Mavis Gallant’s “The Fenton Child”


“‘Newborn, they’ve got these huge peckers,’ said Mr. Fenton. ‘I mean, really developed.’” When it comes to writing about Mavis Gallant’s short stories, I often want to begin with their first sentences. Sometimes there is such a swell of emotion at the story’s end, a marvelling at how entire

Mavis Gallant’s “The Fenton Child”2020-06-19T15:53:33-05:00

Dear Reader: What’s Told? Or, the Telling of It?


In my recent reading, it’s been as much about how the story is told as it’s been about the story itself. This certainly isn’t a new idea—these examples span three decades—but sometimes the phenomenon is more prevalent in my stacks. Maybe you’ve read some of these, or maybe

Dear Reader: What’s Told? Or, the Telling of It?2020-05-15T15:05:12-05:00

Mavis Gallant’s “Kingdom Come”


If only Dr. Dominic Missierna could arrange for a weekly dinner with Charles Filandreux (from “Siegfried’s Memoirs” in Coming Ashore) and Henri Grippes (from “A Painful Affair” in Overhead in a Balloom). Every year weighs heavily on these men, even though the time seems to have passed too quickly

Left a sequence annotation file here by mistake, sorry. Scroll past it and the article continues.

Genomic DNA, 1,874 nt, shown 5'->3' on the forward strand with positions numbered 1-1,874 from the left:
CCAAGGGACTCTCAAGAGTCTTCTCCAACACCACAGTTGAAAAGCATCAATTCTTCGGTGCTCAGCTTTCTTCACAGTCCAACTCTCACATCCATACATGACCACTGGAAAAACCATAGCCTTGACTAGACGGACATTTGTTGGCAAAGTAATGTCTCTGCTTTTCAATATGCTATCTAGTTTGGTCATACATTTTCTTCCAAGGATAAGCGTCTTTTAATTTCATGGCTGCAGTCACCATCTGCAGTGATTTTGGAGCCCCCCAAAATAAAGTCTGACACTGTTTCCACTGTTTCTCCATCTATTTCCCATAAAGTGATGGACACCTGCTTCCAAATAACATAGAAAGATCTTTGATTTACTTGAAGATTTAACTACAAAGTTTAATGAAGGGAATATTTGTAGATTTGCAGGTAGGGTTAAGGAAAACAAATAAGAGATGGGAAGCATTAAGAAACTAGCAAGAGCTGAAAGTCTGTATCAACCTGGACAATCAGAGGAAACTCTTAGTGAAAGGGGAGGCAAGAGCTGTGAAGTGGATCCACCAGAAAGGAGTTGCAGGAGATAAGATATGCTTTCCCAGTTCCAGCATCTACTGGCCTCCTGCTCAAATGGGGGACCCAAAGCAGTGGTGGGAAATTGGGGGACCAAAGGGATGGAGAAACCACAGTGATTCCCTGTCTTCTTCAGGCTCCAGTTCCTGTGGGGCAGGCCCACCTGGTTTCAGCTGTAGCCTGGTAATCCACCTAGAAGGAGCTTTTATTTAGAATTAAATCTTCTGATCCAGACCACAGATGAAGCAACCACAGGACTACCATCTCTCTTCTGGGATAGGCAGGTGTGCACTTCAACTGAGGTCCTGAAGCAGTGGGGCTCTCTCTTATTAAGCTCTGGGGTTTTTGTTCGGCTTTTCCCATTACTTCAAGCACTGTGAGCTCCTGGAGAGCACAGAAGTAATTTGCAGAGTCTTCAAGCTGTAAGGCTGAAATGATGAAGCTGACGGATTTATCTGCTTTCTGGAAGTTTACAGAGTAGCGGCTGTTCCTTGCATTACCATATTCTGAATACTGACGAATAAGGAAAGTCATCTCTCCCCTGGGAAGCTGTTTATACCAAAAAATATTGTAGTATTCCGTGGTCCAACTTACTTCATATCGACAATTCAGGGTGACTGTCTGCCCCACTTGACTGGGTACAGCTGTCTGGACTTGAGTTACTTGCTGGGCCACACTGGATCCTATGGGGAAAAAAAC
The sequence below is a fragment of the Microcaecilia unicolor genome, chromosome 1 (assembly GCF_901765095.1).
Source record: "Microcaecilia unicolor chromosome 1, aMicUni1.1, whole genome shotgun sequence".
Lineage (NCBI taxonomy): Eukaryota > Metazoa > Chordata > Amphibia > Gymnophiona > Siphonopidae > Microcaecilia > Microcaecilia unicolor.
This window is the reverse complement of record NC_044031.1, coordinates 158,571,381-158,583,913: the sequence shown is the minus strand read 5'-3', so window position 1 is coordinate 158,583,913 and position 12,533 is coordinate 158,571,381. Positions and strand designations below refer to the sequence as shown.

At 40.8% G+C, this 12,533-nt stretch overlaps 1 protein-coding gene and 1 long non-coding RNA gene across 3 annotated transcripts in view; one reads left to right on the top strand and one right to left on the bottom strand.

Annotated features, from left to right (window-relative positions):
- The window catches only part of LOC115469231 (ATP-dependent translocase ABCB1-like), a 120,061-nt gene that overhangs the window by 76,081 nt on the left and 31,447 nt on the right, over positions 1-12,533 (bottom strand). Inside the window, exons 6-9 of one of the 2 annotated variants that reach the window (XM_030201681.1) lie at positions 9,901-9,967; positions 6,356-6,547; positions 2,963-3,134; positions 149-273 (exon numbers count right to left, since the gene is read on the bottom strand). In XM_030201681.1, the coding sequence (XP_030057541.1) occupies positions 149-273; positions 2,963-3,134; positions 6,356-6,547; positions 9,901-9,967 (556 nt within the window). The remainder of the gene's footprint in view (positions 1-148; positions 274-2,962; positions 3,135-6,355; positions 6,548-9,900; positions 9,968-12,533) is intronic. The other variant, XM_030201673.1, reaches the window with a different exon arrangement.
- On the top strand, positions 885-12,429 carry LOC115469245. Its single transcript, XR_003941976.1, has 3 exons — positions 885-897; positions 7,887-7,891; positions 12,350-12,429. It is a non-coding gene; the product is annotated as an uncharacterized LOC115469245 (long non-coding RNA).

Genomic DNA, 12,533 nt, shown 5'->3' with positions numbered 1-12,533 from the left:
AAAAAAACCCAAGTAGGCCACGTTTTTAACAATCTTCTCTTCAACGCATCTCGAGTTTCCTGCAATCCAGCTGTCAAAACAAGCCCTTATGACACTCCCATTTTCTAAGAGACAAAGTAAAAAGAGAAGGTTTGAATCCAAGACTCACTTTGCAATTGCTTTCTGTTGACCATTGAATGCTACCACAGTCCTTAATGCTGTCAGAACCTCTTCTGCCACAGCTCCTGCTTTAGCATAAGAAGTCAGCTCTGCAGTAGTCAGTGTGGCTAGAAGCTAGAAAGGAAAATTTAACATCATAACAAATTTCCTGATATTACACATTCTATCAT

Mavis Gallant’s “Kingdom Come”2020-05-08T15:00:10-05:00

Here and Elsewhere: Copenhagen


It’s easy to allow one’s world to get smaller, when one is overwhelmed by some of the sadness and struggle in this world; the opposite is also true, that it’s easy to expand your world under the same set of circumstances. A random spark, like this desk calendar by

Here and Elsewhere: Copenhagen2020-06-02T07:36:48-05:00

August 2019, In My Bookbag


In which there is talk of the slim stories which have travelled with me within the city. While bulkier volumes stayed home. Like Robertson Davies' Murther and Walking Spirits (1991). And Nazanine Hozar's Aria (2019). These are awkward travelling companions: thick and heavy But some of the skinnies in

August 2019, In My Bookbag2019-09-20T17:02:12-05:00